I’ve actually heard stories of students who didn’t make it back in time from the bathroom during the 10-minute break; the tests had already begun. So, they’re not allowed in — they are allowed in, but they just lose time. The test is like a moving train, and it leaves when it’s scheduled to depart. Then, nothing’s stopping it, right, until it rolls into its terminus. So, there are very few opportunities for legitimate breaks on the GRE. That said, I have discovered a kind of chink in the armor, as it were. There’s an opportunity for students to get longer, more substantive breaks over the course of the entire GRE by taking advantage of, I guess, a flaw in the construction of the test.

Davis: I’m guessing you’re talking about the park screen?

Orion: Well, yeah, yeah, I call it the park screen because where you can take this break in Park Forest, you can park yourself there for several minutes without being timed.

Davis: So the park screen is?

Orion: Let’s figure out how to recognize it. So most screens on the GRE have a timer in the upper right-hand corner. And when that timer, whether it’s a timed quantitative section or one of your breaks, reaches zero, the test will automatically present itself, regardless of whether you’re ready. Regardless if you’re sitting in front of the computer, that’s the moving train; it will just keep rolling along. However, for whatever reason, there is one screen that exists between sections that, for whatever reason, the ETS programmers forgot to put a timer on. And if you don’t manually advance the test, you can sit there for as long as you like. And that’s why I call it the park screen.

Davis: So how do we recognize what it looks like, and when does it come up?

Orion: So let’s say we’re finishing our first verbal section, the timer is counting down 5, 4, 3, 2, 1, 0, and at 0, the test will automatically progress itself to a screen that’s mostly blank. It’ll be mostly white, and it’ll have in black text, right in the center, something along the lines of “You have now finished a verbal section.” And people are like, “Yeah, no kidding. I mean, I just spent the last half an hour straining my brain. This is not news to me that I just finished the verbal section.” So, this page does not contain any interesting information. And so, a lot of students just hurry past, but that screen does not have a timer on it. That screen of boring, obvious information is the park screen. And unless a student manually hits the right arrow to advance the test, which then puts them into the one-minute official break with a timer on it, a student can sit there in front of the screen indefinitely.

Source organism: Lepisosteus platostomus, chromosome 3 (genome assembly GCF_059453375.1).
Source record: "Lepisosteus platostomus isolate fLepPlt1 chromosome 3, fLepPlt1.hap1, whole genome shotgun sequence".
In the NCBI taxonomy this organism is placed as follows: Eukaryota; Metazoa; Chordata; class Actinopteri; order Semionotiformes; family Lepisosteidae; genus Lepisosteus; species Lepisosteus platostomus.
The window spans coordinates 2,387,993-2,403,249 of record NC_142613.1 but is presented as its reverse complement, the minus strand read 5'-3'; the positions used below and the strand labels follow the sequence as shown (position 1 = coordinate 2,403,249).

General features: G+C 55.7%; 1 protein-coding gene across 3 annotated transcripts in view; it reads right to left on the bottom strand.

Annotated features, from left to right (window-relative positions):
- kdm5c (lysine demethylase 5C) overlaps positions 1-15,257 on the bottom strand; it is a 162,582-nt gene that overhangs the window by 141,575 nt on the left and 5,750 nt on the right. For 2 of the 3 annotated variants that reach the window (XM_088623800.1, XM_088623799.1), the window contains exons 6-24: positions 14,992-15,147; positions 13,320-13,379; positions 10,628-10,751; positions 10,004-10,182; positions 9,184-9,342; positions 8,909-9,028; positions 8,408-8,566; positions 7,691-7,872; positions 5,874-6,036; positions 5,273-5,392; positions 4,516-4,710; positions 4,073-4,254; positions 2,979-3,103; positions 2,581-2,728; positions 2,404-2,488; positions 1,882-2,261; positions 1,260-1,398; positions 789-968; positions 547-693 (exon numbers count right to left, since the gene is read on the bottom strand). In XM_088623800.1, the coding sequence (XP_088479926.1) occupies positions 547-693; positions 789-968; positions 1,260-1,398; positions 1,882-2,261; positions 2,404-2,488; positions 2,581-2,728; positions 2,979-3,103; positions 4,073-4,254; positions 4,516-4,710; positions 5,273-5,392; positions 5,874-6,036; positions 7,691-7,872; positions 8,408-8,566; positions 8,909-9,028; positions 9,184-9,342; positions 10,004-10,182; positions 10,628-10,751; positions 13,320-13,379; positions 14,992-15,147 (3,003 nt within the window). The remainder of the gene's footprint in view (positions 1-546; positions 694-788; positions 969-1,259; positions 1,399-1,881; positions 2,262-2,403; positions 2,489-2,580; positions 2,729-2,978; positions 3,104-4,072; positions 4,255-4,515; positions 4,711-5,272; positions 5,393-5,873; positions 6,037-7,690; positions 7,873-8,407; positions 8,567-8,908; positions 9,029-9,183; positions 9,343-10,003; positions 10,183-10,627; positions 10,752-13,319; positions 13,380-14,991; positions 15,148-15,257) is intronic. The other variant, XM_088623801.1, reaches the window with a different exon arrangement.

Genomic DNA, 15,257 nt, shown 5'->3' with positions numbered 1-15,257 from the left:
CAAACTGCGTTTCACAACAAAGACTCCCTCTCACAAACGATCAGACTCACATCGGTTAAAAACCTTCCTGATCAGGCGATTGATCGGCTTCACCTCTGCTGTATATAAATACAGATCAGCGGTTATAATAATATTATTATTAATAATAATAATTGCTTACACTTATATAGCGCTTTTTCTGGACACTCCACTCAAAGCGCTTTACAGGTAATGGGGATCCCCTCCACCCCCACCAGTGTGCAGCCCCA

Davis: If they’re in a testing center, will someone come over eventually if their test is not progressing?

Orion: Well, yeah, we don’t want to tempt fate here, right. So, this is not illegal in any way, because it’s just the nature of the test. But we also don’t want to, let’s say, abuse this privilege, as it were. So, I usually recommend that students park on each park screen for about three minutes, because they’ll also get the minute of the official break. And then they’ll also get the minute of the official instructions for the next section, which they shouldn’t be reading. So, a three-minute Park screen break, plus these other two, gives them a five-minute break between sections, which can be enough to mentally recharge. I have a whole kind of ritual that I do during this time to sort of let go of what I previously did and prepare myself for what is to come. But it’s not enough time to, for example, you’re not allowed to get up, and you’re allowed to get up. I mean, it’s not a prison; they can’t keep you in the room against your will.

Davis: So, is this a good time for like a bathroom break?